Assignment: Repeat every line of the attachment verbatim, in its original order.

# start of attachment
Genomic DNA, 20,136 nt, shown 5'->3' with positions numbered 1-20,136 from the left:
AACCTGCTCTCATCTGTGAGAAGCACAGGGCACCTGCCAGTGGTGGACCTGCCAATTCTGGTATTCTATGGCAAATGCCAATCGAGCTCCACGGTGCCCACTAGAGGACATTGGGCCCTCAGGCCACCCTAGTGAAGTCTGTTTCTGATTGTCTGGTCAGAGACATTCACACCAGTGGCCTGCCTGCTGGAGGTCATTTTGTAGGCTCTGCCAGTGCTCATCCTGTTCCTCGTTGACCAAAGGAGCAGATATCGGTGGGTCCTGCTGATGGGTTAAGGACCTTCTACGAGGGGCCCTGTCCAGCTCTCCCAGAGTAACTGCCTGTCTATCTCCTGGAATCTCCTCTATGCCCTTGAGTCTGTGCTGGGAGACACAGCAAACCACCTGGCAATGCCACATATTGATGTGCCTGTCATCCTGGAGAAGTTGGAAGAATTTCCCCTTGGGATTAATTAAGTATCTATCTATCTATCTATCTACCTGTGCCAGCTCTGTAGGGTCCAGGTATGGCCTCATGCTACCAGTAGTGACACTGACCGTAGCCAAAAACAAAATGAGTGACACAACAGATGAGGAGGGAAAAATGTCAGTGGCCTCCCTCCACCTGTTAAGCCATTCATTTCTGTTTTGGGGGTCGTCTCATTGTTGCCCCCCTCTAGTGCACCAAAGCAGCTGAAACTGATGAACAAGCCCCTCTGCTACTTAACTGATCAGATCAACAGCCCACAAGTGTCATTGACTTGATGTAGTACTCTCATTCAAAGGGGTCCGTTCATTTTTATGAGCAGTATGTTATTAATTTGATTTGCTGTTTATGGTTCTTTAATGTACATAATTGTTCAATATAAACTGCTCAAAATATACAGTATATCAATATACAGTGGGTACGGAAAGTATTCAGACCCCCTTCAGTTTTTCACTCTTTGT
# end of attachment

Genomic DNA, 20,136 nt, shown 5'->3' with positions numbered 1-20,136 from the left:
AACCTGCTCTCATCTGTGAGAAGCACAGGGCACCTGCCAGTGGTGGACCTGCCAATTCTGGTATTCTATGGCAAATGCCAATCGAGCTCCACGGTGCCCACTAGAGGACATTGGGCCCTCAGGCCACCCTAGTGAAGTCTGTTTCTGATTGTCTGGTCAGAGACATTCACACCAGTGGCCTGCCTGCTGGAGGTCATTTTGTAGGCTCTGCCAGTGCTCATCCTGTTCCTCGTTGACCAAAGGAGCAGATATCGGTGGGTCCTGCTGATGGGTTAAGGACCTTCTACGAGGGGCCCTGTCCAGCTCTCCCAGAGTAACTGCCTGTCTATCTCCTGGAATCTCCTCTATGCCCTTGAGTCTGTGCTGGGAGACACAGCAAACCACCTGGCAATGCCACATATTGATGTGCCTGTCATCCTGGAGAAGTTGGAAGAATTTCCCCTTGGGATTAATTAAGTATCTATCTATCTATCTATCTACCTGTGCCAGCTCTGTAGGGTCCAGGTATGGCCTCATGCTACCAGTAGTGACACTGACCGTAGCCAAAAACAAAATGAGTGACACAACAGATGAGGAGGGAAAAATGTCAGTGGCCTCCCTCCACCTGTTAAGCCATTCATTTCTGTTTTGGGGGTCGTCTCATTGTTGCCCCCCTCTAGTGCACCAAAGCAGCTGAAACTGATGAACAAGCCCCTCTGCTACTTAACTGATCAGATCAACAGCCCACAAGTGTCATTGACTTGATGTAGTACTCTCATTCAAAGGGGTCCGTTCATTTTTATGAGCAGTATGTTATTAATTTGATTTGCTGTTTATGGTTCTTTAATGTACATAATTGTTCAATATAAACTGCTCAAAATATACAGTATATCAATATACAGTGGGTACGGAAAGTATTCAGACCCCCTTCAGTTTTTCACTCTTTGT